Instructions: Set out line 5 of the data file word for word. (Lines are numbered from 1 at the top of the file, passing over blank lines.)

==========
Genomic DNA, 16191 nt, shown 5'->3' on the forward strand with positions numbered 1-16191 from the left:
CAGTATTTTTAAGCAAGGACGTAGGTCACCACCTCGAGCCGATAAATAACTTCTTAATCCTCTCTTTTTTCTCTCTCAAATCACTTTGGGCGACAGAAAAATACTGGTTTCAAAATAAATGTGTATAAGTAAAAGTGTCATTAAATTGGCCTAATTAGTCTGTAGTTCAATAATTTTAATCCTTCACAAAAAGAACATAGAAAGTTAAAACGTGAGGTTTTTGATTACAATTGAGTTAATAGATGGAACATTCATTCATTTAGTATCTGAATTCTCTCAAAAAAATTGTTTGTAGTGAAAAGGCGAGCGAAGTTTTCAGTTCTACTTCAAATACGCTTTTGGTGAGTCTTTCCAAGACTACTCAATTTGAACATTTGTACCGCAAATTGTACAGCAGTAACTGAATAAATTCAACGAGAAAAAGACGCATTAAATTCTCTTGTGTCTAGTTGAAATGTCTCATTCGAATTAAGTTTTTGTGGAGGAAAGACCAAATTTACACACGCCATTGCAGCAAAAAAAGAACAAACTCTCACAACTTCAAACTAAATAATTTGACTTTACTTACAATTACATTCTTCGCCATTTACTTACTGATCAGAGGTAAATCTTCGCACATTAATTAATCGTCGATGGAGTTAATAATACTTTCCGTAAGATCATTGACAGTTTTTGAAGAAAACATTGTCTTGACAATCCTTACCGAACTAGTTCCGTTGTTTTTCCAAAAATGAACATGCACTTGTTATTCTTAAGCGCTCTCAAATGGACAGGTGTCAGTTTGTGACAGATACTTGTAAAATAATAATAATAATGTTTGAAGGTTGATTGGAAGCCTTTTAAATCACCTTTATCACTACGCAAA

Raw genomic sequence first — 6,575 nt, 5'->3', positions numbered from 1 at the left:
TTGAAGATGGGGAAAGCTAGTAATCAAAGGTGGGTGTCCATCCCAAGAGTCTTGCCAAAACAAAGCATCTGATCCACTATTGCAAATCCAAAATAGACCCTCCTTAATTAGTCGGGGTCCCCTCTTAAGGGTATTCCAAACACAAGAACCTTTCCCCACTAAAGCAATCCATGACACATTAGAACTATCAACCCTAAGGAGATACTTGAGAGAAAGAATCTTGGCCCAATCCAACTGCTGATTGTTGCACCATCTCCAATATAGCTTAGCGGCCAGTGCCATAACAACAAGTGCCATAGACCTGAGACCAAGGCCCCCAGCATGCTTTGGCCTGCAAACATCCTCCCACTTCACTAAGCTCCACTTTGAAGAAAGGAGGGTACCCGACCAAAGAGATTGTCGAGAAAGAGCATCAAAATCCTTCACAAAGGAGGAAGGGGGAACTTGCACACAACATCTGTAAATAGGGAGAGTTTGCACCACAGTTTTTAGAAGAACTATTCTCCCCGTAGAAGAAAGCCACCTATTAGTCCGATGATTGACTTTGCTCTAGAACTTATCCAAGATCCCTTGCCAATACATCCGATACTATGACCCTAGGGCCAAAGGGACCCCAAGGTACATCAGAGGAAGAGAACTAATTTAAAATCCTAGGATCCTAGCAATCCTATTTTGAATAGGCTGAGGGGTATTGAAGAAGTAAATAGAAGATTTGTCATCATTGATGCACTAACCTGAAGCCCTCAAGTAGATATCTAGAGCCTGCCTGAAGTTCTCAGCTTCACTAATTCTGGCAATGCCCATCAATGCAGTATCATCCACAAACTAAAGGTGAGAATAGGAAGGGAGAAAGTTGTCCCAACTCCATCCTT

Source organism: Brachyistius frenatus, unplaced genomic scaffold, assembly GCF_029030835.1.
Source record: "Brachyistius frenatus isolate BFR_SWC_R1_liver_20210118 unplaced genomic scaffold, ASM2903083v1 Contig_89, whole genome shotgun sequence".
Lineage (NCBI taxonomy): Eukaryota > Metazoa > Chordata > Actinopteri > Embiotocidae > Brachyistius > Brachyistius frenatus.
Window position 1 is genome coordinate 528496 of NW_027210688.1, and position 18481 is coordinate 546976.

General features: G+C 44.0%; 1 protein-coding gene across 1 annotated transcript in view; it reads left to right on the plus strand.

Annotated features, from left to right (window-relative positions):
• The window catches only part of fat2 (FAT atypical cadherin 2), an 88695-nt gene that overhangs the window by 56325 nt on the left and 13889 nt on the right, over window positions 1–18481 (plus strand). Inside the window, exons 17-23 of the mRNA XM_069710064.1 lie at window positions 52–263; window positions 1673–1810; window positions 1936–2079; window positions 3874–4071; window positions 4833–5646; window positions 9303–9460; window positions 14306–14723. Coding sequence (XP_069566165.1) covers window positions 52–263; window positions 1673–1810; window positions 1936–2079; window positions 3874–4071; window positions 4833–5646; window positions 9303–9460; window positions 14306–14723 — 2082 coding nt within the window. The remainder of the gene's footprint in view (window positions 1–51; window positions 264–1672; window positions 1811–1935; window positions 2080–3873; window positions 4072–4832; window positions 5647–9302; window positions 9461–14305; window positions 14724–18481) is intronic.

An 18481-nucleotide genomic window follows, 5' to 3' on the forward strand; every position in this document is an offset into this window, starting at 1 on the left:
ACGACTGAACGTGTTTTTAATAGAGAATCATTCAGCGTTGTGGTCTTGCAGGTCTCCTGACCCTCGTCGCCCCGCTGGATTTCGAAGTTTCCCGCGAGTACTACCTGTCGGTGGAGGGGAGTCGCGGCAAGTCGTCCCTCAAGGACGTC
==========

Source organism: Brachyistius frenatus, unplaced genomic scaffold, assembly GCF_029030835.1.